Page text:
McCann family welcomes federal move to kill zombie laws

Bret McCann says he's relieved the federal government is killing Canada's zombie laws — or what McCann describes as "this mishmash in the Criminal Code."

'It's basically something positive to come out of the whole tragedy relating to my parents'

Bret McCann wrote a letter in December to Canada's justice minister, Jody Wilson-Raybould, urging her to repeal zombie laws in the criminal code. (Emilio Avalos/CBC)

Bret McCann says he's relieved the federal government is killing Canada's zombie laws — or what he describes as "this mishmash in the Criminal Code."

That "mishmash" derailed a six-year criminal trial revolving around the disappearance of his parents, Lyle and Marie McCann.

An Edmonton judge convicted Travis Vader on two counts of second-degree murder in September 2016.

But the judge had relied on a section of law that was deemed unconstitutional nearly 27 years ago. The judge later vacated the convictions and substituted guilty verdicts on two charges of manslaughter. 

On Wednesday, Justice Minister Jody Wilson-Raybould announced legislation to remove seven unconstitutional sections of law from Canada's Criminal Code. 

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"It will prevent someone from being charged, prosecuted and convicted under laws that are no longer valid," she told reporters.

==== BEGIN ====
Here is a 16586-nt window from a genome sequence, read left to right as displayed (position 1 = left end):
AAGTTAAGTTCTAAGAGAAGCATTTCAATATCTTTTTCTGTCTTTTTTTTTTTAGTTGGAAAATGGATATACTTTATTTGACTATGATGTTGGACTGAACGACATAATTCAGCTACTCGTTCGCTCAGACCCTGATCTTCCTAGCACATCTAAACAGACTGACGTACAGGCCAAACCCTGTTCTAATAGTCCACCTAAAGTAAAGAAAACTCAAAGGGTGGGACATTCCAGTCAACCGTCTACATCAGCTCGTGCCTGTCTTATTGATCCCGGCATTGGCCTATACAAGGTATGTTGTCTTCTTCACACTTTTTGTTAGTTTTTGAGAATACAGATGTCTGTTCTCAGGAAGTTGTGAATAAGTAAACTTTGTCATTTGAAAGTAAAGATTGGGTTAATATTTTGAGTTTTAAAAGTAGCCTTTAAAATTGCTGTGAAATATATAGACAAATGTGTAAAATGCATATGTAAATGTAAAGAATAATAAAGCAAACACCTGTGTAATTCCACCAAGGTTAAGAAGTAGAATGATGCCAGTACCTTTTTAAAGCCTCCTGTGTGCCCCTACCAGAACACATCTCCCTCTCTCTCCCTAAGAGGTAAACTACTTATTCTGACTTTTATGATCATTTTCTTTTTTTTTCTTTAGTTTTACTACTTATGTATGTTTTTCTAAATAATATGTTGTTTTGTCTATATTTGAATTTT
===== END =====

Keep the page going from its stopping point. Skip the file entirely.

'Vader is the prominent case,' Jody Wilson-Raybould, Canada's justice minister, told reporters when she announced legislation to remove unconstitutional sections of law from the Criminal Code. (CBC)

The new legislation targets, among other areas, Section 230 of the Criminal Code, which eroded Vader's initial murder conviction.

"We're very happy about that," McCann said. "It's basically something positive to come out of the whole tragedy relating to my parents."

Wilson-Raybould emphasized Vader's trial as a prominent example of how zombie laws can come back from the dead to haunt the living.

"The pain that that caused to the family needs to be recognized," she said. "I want to acknowledge what a difficult ordeal this has been for the McCann family and thank them for their forceful advocacy on this issue."

McCann wrote a letter to Wilson-Raybould in December, imploring her to review the Criminal Code.

"The pain endured by my family because of this so-called zombie law was enormous," he wrote in his letter.

"In my opinion, after having suffered the consequence of such laziness, I think that it is very important that effort be expended by the government to maintain the correctness and completeness of the Criminal Code."

At the time, McCann vowed to continue his advocacy until the federal government moved to kill zombie laws for good. 

He described Wednesday's announcement as a positive step, but added he's keen for the bill to pass.

"Whether she's just being polite or whether we actually had an impact on her priorities I'm not sure, but in her press conference she did mention Vader and she did mention our family," McCann said.

"We're hoping that this bill will be passed soon and we're hoping that another family down the stream won't have to face the same trauma we did because of this zombie law."

There are still other unconstitutional sections of the Criminal Code that aren't included in the new legislation to remove zombie laws. Those provisions "require more substantive legal analysis and policy work," Wilson-Raybould said.

"We're currently undertaking that work to ensure that, when we put the next phase forward, that we are doing it right."

With files from Janice Johnston